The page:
“Clove oil is a repellent if you get purified oil, and it will repel mosquitoes,” Conlon says. “At that purified level, it doesn’t smell like cloves, [but] it will burn a hole right through your skin. It’s extremely corrosive. A lot of nefarious groups will market these chemical concoctions that contain clove oil and say, ‘It’s a known repellent of mosquitoes.’ Well, that’s true, but not at the concentration they’re using.'”
It’s not all bad news for naturopaths. Oil of lemon eucalyptus is a useful natural alternative, although the Centers for Disease Control and Prevention warns that parents shouldn’t use it on children 3 years of age or younger.
“DIY mosquito repellents that use oil of lemon eucalyptus as one of their main ingredients will be the most [effective], since the oil is almost as effective as 25 percent DEET,” says Karen Thompson, editor of pest control blog InsectCop. “However, since lemon eucalyptus mosquito repellents work for no more than six hours, depending on their potency, you’ll need to reapply often. I’d advise reapplying this type of insect repellent every two to three hours.”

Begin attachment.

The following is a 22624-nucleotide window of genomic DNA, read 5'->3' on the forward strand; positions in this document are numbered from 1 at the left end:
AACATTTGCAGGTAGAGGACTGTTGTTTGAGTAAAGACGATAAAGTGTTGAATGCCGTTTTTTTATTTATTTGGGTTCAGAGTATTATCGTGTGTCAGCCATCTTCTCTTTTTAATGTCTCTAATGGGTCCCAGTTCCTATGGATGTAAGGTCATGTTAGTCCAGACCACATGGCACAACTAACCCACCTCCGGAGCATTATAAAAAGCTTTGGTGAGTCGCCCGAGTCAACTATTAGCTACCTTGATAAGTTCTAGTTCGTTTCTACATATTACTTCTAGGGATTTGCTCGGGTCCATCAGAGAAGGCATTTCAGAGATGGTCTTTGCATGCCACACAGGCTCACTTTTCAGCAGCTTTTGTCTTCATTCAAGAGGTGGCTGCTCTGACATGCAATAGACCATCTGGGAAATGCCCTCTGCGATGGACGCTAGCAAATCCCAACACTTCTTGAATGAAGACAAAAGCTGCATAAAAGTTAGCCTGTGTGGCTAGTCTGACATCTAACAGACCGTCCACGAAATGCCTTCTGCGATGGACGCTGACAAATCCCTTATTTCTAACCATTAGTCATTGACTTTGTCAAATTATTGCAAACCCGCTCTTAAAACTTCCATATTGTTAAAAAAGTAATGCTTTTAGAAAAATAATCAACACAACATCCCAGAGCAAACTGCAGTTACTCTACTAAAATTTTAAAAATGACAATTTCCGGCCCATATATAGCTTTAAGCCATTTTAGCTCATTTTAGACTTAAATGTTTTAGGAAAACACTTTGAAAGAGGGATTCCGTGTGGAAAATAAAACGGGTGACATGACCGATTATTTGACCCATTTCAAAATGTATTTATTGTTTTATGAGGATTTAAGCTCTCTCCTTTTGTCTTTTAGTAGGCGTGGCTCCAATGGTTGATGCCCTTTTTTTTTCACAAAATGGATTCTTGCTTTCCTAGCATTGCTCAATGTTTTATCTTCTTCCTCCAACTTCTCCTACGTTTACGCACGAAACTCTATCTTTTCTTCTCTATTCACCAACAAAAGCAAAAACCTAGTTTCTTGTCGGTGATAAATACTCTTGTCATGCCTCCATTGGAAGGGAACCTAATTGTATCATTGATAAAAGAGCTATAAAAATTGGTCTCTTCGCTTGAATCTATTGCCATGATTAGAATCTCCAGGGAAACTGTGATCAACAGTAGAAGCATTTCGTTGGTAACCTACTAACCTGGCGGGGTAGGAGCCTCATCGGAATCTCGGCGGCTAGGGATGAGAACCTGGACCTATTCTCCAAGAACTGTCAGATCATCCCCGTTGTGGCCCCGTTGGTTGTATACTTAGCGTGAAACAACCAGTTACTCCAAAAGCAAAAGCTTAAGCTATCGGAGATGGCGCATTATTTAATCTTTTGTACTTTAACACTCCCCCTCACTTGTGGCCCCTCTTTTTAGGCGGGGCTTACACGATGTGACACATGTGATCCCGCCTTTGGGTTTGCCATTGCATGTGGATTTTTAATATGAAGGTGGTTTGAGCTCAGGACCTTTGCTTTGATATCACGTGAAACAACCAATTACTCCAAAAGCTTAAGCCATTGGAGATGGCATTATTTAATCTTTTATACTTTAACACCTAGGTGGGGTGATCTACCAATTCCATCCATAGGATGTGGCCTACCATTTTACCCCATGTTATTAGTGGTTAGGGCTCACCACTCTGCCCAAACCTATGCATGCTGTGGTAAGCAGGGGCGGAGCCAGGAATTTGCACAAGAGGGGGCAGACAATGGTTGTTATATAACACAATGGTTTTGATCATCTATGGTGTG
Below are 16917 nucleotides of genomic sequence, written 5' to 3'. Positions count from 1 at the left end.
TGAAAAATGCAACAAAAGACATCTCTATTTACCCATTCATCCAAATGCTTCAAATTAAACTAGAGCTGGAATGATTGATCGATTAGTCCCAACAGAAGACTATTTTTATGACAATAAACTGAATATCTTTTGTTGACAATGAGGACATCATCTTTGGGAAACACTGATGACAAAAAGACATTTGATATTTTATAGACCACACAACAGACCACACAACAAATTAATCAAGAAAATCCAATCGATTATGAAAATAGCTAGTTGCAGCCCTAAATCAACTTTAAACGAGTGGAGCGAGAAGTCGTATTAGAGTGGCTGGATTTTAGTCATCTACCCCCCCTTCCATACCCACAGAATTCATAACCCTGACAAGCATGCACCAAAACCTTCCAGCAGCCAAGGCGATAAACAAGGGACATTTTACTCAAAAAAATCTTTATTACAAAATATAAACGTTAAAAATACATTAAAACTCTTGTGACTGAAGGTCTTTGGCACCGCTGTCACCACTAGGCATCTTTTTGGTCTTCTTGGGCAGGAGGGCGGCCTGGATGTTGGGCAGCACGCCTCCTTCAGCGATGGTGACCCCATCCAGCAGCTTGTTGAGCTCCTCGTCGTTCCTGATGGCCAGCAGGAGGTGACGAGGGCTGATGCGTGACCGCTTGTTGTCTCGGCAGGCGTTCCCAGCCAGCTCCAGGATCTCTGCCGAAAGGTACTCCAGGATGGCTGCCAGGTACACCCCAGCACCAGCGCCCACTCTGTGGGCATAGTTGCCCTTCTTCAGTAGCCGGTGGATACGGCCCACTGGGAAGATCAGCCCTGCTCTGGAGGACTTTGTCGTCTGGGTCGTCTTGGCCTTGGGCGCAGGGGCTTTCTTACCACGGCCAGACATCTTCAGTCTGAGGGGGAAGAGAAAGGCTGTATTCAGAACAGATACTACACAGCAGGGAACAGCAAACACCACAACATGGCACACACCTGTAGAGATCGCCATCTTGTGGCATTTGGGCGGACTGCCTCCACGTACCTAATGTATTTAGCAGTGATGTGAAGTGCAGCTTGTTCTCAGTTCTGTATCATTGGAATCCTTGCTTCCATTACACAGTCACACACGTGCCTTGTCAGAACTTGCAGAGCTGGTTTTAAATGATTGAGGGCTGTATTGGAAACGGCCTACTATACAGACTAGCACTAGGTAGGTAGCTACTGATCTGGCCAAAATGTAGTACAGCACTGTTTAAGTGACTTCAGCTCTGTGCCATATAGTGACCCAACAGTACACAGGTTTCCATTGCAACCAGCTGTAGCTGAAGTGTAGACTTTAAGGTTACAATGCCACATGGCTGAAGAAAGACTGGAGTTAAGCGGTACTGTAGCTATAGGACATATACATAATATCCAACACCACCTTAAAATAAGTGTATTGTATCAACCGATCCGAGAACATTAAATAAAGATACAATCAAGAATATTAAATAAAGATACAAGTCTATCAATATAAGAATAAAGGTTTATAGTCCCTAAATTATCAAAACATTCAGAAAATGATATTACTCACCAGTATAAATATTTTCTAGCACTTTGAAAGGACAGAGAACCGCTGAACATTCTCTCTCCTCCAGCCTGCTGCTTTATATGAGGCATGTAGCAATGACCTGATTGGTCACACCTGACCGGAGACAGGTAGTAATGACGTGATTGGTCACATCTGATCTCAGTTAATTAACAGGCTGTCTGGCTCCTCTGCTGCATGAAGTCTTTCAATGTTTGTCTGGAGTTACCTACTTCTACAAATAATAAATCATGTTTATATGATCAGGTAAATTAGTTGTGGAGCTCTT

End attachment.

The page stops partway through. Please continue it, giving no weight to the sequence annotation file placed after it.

Thompson recommends mixing oil of lemon eucalyptus with a neutral oil (such as soybean or olive oil) and alcohol. To reiterate, though, this natural repellent isn’t appropriate for young children. Test for sensitivities before spraying it all over your skin by putting a small amount on your wrist or another non-sensitive area.
Conlon notes that oil of lemon eucalyptus isn’t technically as effective as DEET, but he still thinks it’s a valid alternative.
“I’m not quite sure people could tell a difference,” he says. “There’s a difference in, maybe, 86 percent repellency versus 95 percent repellency. Whether a person could notice that or not, it’s difficult to say. But it’s a natural alternative for people who want a natural product.”
Catnip oil is also effective, but only when refined and concentrated.
“There’s a formulation of catnip oil called refined oil of Nepeta cataria,” Conlon says. “It’ll give you seven hours of protection… I’ve never used it myself, but it’s a bona fide repellent registered by the EPA.”
Conlon says that the USDA is currently looking at breadfruit—apparently, its smoke is an excellent repellent—and other natural repellents, but currently, there’s not many tried-and-tested options.